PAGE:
The abuses that have leaked out so far (some through the foreign media, since American reporters were not informed of Trump’s conversations) provide a glimpse into what could easily be a bottomless pit of corruption. Since Trump has refused to disclose his tax returns, or those of his family members, it is possible that business owners or dictators are granting his family excessively generous licensing agreements, or even giving them stock options or cash in return for government favors. Given Trump’s business ethics, which run from refusing to pay contractors and daring them to sue to establishing a fake university to swindle his fans to using his “foundation” to illegally donate to a politician who subsequently did not investigate said university, it would be surprising if he did not eventually accept outright bribery. Once introduced into a political ecosystem, corruption in government tends to spread rapidly. It can infect foreign-policy-making, where overseas partners will seek favors from Trump’s administration, and domestically, where Trump and his allies could form a self-enriching circle that wields state power to exclude both economic competitors and political ones. Astonishingly, the president-­elect has treated the sanctity of government as a nonissue. In a recent tweet, he pronounced the question of his own enrichment through power to have been settled by the voters (or at least the Electoral College). “Prior to the election it was well known that I have interests in properties all over the world,” he wrote. “Only the crooked media makes this a big deal!” He is not even claiming innocence — he is placing the question itself off-limits.

The controversy over Trump’s tax returns earlier this year set the template for how this drama will likely unspool. At the beginning of the campaign, Trump offered incoherent or contradictory responses to questions about disclosing them, and most journalists assumed he simply had to release them before the election. Many conservatives urged him to do so — it would “enhance his credibility,” suggested a Wall Street Journal editorial. But Trump simply refused, fatalism set in, and the media and the opposition effectively let the matter drop.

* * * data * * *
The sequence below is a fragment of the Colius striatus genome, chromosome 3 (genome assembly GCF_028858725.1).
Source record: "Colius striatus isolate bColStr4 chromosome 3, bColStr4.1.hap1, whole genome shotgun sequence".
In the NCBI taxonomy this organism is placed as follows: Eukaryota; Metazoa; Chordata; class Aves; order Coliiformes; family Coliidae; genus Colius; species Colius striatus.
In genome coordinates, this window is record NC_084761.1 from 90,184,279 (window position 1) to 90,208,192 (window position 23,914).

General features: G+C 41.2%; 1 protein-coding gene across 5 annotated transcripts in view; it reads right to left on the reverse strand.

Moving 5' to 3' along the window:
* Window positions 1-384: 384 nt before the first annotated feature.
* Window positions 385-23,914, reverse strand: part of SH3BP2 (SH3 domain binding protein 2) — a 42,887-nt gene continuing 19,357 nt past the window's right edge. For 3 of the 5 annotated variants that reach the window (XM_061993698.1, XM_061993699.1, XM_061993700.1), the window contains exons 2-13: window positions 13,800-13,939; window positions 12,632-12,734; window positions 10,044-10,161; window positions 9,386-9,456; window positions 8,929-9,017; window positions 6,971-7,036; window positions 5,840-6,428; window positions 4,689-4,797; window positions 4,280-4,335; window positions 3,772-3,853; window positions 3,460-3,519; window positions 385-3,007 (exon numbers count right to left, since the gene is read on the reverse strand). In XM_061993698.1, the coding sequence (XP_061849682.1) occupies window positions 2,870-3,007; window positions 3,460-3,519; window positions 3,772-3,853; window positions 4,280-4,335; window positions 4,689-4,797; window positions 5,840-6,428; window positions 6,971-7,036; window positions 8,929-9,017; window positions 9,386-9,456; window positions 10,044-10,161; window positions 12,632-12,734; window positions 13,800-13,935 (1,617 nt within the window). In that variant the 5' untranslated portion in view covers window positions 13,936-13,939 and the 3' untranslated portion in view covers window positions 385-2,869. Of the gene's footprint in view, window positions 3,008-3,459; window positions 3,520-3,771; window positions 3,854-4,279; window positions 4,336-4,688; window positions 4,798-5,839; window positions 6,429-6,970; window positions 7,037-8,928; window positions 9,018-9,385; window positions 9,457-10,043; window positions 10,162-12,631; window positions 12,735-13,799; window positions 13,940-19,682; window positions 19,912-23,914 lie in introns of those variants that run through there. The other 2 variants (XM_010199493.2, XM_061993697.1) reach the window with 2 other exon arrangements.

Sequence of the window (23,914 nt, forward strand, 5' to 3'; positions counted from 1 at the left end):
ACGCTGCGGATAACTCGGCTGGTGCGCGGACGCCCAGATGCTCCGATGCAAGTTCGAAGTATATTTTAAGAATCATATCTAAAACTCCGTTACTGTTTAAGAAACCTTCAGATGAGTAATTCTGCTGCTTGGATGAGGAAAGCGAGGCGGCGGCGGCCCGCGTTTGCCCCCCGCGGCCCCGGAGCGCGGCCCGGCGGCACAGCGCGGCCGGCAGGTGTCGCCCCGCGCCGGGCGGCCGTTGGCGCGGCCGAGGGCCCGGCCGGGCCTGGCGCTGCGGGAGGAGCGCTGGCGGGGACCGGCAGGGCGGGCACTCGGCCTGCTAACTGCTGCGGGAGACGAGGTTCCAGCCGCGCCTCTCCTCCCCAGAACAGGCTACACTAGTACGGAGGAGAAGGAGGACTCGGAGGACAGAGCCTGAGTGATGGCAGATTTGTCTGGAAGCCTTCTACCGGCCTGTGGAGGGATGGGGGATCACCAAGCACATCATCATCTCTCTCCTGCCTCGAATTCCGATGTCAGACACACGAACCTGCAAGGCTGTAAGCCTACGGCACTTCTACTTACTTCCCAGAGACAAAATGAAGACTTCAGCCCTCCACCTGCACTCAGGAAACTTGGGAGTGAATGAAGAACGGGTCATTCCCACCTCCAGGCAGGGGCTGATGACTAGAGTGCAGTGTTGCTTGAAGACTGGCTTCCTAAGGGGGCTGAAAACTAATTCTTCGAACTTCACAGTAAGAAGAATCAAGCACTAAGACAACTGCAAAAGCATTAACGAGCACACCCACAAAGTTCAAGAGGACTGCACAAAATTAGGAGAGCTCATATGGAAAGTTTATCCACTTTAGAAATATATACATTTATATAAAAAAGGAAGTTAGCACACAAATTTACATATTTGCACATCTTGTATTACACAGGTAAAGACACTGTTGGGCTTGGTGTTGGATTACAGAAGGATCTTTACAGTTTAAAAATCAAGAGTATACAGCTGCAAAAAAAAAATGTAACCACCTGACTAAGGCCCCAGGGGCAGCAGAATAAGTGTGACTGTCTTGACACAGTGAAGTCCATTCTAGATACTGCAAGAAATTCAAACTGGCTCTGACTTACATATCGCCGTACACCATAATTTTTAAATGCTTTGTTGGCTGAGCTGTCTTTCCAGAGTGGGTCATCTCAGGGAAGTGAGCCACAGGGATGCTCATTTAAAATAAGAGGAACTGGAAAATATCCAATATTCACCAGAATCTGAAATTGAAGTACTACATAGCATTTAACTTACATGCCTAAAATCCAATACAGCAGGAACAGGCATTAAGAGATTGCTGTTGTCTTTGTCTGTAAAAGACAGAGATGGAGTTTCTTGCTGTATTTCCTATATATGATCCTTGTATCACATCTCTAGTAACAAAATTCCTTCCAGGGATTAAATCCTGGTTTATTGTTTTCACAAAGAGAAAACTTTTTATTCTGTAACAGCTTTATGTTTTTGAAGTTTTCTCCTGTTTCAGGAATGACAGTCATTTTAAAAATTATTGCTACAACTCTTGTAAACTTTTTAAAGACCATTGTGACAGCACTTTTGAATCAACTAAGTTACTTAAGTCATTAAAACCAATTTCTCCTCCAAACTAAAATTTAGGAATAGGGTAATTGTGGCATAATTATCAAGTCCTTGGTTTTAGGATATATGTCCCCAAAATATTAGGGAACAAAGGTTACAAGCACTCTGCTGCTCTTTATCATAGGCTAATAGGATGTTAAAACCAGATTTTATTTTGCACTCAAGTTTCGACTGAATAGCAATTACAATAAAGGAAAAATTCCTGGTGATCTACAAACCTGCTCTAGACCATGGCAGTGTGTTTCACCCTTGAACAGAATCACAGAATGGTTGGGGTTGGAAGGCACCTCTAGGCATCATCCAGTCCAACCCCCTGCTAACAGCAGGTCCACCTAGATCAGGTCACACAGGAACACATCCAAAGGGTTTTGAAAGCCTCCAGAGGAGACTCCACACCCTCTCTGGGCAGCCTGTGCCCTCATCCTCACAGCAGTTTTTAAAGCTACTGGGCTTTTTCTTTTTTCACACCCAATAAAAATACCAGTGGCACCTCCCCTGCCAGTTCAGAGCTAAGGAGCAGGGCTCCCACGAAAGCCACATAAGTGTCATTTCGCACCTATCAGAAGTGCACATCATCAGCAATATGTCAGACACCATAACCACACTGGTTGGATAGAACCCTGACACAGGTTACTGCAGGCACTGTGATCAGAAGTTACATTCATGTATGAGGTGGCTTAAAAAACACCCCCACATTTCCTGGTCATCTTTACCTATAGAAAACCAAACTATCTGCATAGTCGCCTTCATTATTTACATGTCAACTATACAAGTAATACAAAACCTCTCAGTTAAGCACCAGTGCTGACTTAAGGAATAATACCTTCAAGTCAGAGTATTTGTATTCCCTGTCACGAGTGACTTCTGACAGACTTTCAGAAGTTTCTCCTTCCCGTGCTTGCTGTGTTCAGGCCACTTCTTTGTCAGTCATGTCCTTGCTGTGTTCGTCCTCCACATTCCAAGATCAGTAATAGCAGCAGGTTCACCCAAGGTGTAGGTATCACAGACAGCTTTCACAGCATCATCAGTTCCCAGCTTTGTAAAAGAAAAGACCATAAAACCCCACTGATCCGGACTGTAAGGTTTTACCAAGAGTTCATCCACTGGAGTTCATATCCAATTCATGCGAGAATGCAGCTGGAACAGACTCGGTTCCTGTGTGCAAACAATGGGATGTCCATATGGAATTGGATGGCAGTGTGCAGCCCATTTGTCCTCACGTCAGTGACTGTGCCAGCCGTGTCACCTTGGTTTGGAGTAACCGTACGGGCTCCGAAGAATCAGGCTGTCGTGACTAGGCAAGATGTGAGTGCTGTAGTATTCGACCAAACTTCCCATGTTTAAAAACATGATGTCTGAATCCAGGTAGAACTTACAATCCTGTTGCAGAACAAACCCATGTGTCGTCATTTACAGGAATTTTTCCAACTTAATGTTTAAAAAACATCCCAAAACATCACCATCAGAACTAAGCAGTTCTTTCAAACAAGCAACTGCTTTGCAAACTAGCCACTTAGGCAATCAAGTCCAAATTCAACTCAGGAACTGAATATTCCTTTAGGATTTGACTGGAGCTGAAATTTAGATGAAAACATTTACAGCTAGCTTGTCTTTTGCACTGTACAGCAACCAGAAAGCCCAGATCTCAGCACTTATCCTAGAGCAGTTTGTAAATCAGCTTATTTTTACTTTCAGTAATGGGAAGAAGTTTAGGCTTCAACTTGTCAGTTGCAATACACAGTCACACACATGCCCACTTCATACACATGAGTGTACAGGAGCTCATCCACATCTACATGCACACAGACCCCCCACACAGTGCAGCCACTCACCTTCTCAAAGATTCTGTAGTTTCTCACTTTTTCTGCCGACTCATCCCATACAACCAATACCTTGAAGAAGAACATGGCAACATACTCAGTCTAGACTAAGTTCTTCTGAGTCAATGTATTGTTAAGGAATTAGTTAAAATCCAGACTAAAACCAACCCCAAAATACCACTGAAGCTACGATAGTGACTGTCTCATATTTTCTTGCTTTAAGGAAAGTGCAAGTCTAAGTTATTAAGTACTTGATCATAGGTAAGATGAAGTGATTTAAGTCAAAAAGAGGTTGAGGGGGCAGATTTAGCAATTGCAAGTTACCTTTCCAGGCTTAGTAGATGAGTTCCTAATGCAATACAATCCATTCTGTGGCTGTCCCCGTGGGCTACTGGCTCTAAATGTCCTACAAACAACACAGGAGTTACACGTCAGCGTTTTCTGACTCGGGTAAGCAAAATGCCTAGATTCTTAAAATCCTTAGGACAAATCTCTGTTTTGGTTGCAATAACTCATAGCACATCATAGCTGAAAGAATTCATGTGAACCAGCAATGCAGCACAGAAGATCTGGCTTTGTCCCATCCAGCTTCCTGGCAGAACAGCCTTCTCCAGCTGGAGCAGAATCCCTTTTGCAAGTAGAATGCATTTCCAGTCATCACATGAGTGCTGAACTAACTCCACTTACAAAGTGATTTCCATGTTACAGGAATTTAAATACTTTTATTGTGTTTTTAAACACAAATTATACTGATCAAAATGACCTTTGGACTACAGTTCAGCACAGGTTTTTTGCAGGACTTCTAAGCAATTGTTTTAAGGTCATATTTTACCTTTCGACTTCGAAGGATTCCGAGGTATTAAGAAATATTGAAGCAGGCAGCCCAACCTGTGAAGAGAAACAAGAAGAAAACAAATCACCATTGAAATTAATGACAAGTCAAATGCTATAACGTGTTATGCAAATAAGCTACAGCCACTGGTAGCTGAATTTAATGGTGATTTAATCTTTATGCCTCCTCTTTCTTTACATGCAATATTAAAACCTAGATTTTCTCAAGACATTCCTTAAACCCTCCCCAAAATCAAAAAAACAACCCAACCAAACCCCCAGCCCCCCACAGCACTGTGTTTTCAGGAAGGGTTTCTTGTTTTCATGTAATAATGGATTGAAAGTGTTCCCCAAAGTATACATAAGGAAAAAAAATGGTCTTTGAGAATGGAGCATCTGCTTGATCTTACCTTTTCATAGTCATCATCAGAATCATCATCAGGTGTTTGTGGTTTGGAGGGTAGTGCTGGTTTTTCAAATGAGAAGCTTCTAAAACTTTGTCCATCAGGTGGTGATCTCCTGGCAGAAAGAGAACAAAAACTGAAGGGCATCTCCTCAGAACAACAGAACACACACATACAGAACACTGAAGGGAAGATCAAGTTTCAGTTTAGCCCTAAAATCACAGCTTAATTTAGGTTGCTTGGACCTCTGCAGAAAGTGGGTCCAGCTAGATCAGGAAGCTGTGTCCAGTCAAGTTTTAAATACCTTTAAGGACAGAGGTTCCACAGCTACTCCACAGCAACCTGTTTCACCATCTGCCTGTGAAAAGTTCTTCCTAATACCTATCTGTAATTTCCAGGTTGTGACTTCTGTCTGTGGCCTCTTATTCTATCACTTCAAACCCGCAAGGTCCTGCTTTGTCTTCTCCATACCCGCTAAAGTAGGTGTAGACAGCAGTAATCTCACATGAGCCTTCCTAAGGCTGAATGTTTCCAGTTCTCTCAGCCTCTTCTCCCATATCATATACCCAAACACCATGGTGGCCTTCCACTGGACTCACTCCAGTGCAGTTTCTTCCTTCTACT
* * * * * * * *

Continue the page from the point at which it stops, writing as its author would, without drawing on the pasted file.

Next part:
So far, the response on the right to Trump’s financial conflicts has been muted. A Journal editorial urging Trump to sell off his business interests framed its case as sympathetic advice to protect an honest man from unfair suspicion. Trump faced “political danger” and “political damage,” and “the presidential stakes are too high for Mr. Trump to let his family business become a daily political target.” Not a single sentence entertained the possibility that Trump might actually leverage his office for personal gain. If this is the kind of blowback Trump will receive from conservatives, he is probably correct in calculating that he can ride it out.

The question going forward is what other norms Trump can destroy. The potential avenues of abuse for a party in full control of government are vast. It can direct the Department of Justice to hound its political enemies, crack down on voting rights, and use discretionary regulation to punish politically hostile firms and reward compliant ones. Trump already threatened several months ago to use regulatory and tax policy to punish Amazon owner Jeff Bezos, who owns a newspaper (the Washington Post) whose reporting displeased Trump. All these levers of power are legal. Now think ahead to the next presidential election. You know the assumption that the candidate who gets the most votes in a state receives its electoral votes? Also just a norm. Some state legislatures can award their electoral votes any way they like, and most of those legislatures are controlled by the Republican Party.

All these horror scenarios are hypotheticals, but they are only marginally more unthinkable than today’s status quo was a year ago. (And the hijacking of electoral votes even has some precedent: In 2000, when a statewide recount began, Florida’s Republican-­controlled legislature openly contemplated awarding all its electoral votes to Bush regardless of who won the recount, until the Supreme Court made this unnecessary.) Trump’s behavior, if successful, would supply proof of concept that he can destroy norms unimpeded. He has already dismantled the twin guardrails against presidential kleptocracy, tax disclosure and personal divestment, in quick succession. It is a chillingly impressive achievement for a man still two months away from assuming the powers of office.

*This article appears in the November 28, 2016, issue of New York Magazine.

Trump’s Kleptocracy Already Feels Like Old News